13 October 2020

The literature of Donald Trump is more righteous than right


Donald Trump’s presidency may not have been good for the health of the Republic, but it has been a boon to its publishing houses. Over the last four years, America’s bookshops and bestseller lists have been stuffed full of works about the 45th President of the United States. From explosive accounts of White House dysfunction to tell-all memoirs from relatives and former consiglieri, the Trump era has been a golden age for political blockbusters.

The irony that “a man who rarely reads, preferring the rage of cable news and Twitter for hours each day has propelled an onslaught of book-length writing about his presidency” is not lost on Carlos Lozada, the Washington Post’s pulitzer-prize winning book critic. Lozada, who has made his made his way through more than 150 Trump-era books, now has his own entry in the canon. What Were We Thinking: A Brief Intellectual History Of The Trump Era is a meta contribution: a sharp, concise survey of the books that America’s hyper-engaged political obsessives have devoured since 2016.

Lozada organises the many works of the Trump era into a dewey decimal system of their own.

Perhaps the best known works of the Trump era are filed under “The Chaos Chronicles” — Michael Wolff’s Fire and Fury, Bob Woodward’s Fear and Rage, his 2020 follow up, A Warning by an anonymous member of the Trump administration, memoirs by Jim Mattis and James Comey. Here Lozada is at his acerbic best: Comey is “the kind of writer who doesn’t just quote Shakespeare but quotes himself quoting Shakespeare”; the number of times top aides are “on the brink” of resigning in A Warning makes it more “Profiles in Thinking About Courage” than Profiles in Courage.

Heartlandia works, such as J.D Vance’s Hillbilly Elegy and Arlie Russell Hochschild Strangers in Their Own Land, seek to understand and explain the motivations of the white working-class Trump voter. At their worst, such books fail to transcend their authors’ own biases, with aggrieved Trump voters being used to ventriloquize personal gripes. Lozada actually runs into the same Trump voter from Pennsylvania in two separate books, where he is apportioned completely different motives. Ed Harry apparently tells The Great Revolt authors Salena Zito and Brad Todd he’s worried about losing US jobs to China. Yet in Ben Bradlee’s The Forgotten, he seems much more interested in the culture wars and 9/11 conspiracy theories. The most compelling accounts, Lozada argues, are those that avoid clear cut distinctions between economic and cultural motives among Trump voters, instead explaining the complex interplay between the two.

On the right, Trump books run the gamut from Never Trump break up letters with the Republican Party and the conservative movement to the contortions of conservative intellectuals seeking to “retrofit an ideological framework on to the whims of a man whose positions show few organising principles beyond self-interest and self-regard”, and the sycophants who pledge unqualified allegiance with “Trumpian language… talent for tautology, and weakness for flattery”. The Never Trumpers lean on the word “somehow” when describing Republicanism’s Trumpian turn to avoid implicating themselves in the process. The result, Lozada writes, is more “meh culpa than mea culpa”. Lozada is as unpersuaded by the defences: “Trump the virtuous, Trump the inclusive. Trump the generous. A good way to defend this president is to imagine him to be someone other than himself,” he writes.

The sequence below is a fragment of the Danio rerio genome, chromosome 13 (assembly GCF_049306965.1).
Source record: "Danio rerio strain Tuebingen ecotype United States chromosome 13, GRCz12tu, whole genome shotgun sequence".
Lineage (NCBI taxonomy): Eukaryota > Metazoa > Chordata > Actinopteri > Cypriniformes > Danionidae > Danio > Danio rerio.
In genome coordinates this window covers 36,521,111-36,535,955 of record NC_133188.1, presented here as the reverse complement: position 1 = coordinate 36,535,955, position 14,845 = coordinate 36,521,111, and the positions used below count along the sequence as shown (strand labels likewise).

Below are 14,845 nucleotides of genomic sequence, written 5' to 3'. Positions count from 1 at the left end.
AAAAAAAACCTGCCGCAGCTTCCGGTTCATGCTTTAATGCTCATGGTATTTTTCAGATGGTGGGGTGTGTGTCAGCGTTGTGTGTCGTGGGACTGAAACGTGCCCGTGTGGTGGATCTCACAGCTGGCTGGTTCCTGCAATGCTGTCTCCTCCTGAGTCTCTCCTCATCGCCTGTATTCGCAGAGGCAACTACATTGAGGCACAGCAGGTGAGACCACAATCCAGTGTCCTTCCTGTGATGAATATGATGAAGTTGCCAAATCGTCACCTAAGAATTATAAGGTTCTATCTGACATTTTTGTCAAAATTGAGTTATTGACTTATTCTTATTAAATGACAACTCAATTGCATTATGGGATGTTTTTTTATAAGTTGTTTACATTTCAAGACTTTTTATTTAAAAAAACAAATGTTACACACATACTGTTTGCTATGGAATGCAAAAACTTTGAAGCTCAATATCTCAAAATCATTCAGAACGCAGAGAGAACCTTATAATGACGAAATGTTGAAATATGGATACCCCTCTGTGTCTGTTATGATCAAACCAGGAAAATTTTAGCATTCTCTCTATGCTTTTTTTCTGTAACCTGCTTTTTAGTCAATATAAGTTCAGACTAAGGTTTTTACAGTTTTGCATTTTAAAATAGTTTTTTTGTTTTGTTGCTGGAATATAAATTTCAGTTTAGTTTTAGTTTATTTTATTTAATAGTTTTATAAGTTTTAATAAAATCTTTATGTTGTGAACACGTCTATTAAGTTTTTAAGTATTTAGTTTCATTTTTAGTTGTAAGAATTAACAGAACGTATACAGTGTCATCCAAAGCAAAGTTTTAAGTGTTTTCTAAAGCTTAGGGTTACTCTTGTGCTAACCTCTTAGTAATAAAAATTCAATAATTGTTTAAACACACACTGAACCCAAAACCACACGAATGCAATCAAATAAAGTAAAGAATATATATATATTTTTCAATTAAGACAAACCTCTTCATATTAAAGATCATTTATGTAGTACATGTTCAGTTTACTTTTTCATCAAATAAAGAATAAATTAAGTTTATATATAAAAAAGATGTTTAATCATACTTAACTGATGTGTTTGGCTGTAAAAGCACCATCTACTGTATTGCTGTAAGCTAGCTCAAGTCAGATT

Russian Lit promises to uncover financial ties to, and historical echoes of, post-Soviet authoritarianism. These books “landed with great anticipation and the promise of big reveals,” but, Lozada argues, they “were trapped in their moment racing, to find collusion or disprove it” only to be overtaken by events.

“How Awful I Felt On Election Night” started off as a genre of Facebook posts and Twitter threads but then grew into book-length calls to arms. These progressive testimonies are an emotional cocktail of “shock, despair, grief, fury and resolve” and make for one of the more tedious shelves in the Trump Lit library.

Other categories include works that grapple with “fake news” and post-truth, contemplate the “death of democracy”, and explore immigration and identity, MeToo and other subjects more tangentially relating to the president but nonetheless firmly of the Trump era.

There are good and bad entries in every category but if there is a theme that runs through What Were We Thinking, it is a preference for the thoughtful and nuanced over the headline-grabbing and alarmist. Jaw-dropping revelations of White House dysfunction will fade in significance, the best attempts to put the Trump presidency in context will matter long after he has left office.

“Too many of the books of the Trump era are more knee-jerk than incisive, more posing than probing, more righteous than right, more fixated on calling out the daily transgressions of the man in the Oval Office — this is not normal! — than on assessing their impact,” writes Lozada. “Individually, these books try to show a way forward. Collectively, they reveal how we’re stuck.”

What Were We Thinking aims to “preserve a snapshot of how we grappled with the Trump era in real time”. It is an important exercise, and one Lozada executes with style. But it is also, by definition, limited by the unfinished story at its heart. Will the Trump era lasts four years or eight? Whatever the result in November, work will have started on another round of additions to the Trump lit book shelf before the votes are counted.

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Oliver Wiseman is US Editor of The Critic.

Columns are the author's own opinion and do not necessarily reflect the views of CapX.